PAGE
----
Joined Nov 1957
Left Dec 1961
I guess we all have a tale or two to tell.
Amongst my experiences, which may be of interest to you was when in October 1961 the British Government decided that the Islanders from Tristan da Cunha should be evacuated from the island when the volcano on Tristan became active.
The Islanders were brought to Cape Town and were transferred onto the Stirling Castle which was in Cape Town prior to her homeward journey. I think there must have been over a hundred Islanders. I remember that the people of Cape Town were outstandingly generous with gifts of clothing, blankets, canned food, cigarettes and the like which filled a hold on the Stirling.
For all the numbers, I seem to remember that there were very few surnames, which included Glass, and Solomon. Everything was new to them. The children spent all day going up and down in the lifts on board the Stirling, and telephones were completely new to them.
We had to organise daily orienting classes for the Islanders to explain the most basic of activities that they would experience once they arrived in England, such as catching a bus or a train. They participated in the onboard activities and I think enjoyed themselves as best they could but they were very apprehensive about the new world that they were travelling to.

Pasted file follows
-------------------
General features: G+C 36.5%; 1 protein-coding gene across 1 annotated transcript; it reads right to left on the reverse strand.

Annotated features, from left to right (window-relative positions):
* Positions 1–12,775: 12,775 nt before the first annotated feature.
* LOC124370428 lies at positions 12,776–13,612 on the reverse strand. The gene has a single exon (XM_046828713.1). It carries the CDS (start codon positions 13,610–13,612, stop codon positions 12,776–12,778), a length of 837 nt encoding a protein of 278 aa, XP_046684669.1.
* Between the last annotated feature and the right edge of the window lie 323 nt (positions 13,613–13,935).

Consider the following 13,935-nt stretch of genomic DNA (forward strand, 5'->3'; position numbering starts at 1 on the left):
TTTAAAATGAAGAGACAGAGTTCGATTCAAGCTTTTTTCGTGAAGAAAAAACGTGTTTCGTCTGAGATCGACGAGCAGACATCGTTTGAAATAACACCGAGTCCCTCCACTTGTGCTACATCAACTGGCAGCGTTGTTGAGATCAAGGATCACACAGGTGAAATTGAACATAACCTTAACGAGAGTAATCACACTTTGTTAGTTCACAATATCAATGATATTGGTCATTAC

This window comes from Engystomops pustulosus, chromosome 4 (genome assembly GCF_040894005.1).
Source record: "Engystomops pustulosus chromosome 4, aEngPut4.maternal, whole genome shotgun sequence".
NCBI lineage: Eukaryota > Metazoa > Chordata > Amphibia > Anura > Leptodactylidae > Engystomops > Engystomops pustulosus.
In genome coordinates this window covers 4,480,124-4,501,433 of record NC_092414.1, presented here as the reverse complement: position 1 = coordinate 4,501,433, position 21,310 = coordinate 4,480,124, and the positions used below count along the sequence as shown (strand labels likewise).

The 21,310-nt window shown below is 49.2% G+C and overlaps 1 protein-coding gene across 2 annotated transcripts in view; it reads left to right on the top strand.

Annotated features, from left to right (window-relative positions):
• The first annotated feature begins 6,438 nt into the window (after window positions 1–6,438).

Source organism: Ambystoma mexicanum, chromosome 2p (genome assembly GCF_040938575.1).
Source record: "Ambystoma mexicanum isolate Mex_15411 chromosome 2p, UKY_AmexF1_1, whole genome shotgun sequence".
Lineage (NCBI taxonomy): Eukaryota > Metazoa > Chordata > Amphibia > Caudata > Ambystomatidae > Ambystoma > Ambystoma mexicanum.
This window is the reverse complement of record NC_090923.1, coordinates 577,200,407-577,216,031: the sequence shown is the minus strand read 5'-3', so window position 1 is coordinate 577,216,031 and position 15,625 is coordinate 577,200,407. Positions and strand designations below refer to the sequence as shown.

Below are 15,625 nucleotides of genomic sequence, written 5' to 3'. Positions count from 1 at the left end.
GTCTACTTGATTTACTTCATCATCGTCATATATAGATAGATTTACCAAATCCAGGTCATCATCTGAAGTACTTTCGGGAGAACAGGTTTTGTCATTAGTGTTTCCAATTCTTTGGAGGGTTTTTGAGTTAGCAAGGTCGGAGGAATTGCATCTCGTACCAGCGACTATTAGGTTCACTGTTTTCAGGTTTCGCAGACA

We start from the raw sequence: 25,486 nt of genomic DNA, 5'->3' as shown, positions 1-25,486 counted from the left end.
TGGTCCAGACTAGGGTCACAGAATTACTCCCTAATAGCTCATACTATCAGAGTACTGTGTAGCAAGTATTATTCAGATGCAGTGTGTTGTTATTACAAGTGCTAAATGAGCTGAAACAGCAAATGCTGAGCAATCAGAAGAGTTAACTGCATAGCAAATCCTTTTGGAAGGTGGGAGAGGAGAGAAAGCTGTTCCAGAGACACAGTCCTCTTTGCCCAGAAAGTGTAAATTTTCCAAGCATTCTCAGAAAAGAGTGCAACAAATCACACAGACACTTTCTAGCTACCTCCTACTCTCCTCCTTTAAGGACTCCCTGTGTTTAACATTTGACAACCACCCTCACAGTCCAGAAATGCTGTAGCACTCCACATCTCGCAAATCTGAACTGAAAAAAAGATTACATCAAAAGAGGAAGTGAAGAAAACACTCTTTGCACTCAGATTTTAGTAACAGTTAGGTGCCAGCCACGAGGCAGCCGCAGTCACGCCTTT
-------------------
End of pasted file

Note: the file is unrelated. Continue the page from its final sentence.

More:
Unfortunately their apprehension was well founded, as on their arrival in UK the British Government kept the Islanders together in a camp like environment and amongst the numerous problems they encountered was their proneness to become sick with such illnesses as influenza from which a fair number died.
They were exposed to viruses which were previously unknown to them and they did seem to have an immune deficiency for such problems as mumps, measles, and the like. Many years later the remnants of the Tristan Islanders returned to their home. There must have been a reason but I have always asked myself why the British Government did not move the Tristan Islanders to St. Helena and Ascension, or for that matter look at some agreement with the South African Government to temporarily leave them in the Cape.
One other little matter may also be of interest is that on that same voyage I met Angela Moorcroft who had just become Miss Federation (Northern and Southern Rhodesia and Nyasaland) and who was travelling to the Miss World event in UK..
Angela was the reason I left Union-Castle and in 2012 we celebrated our Golden Wedding anniversary.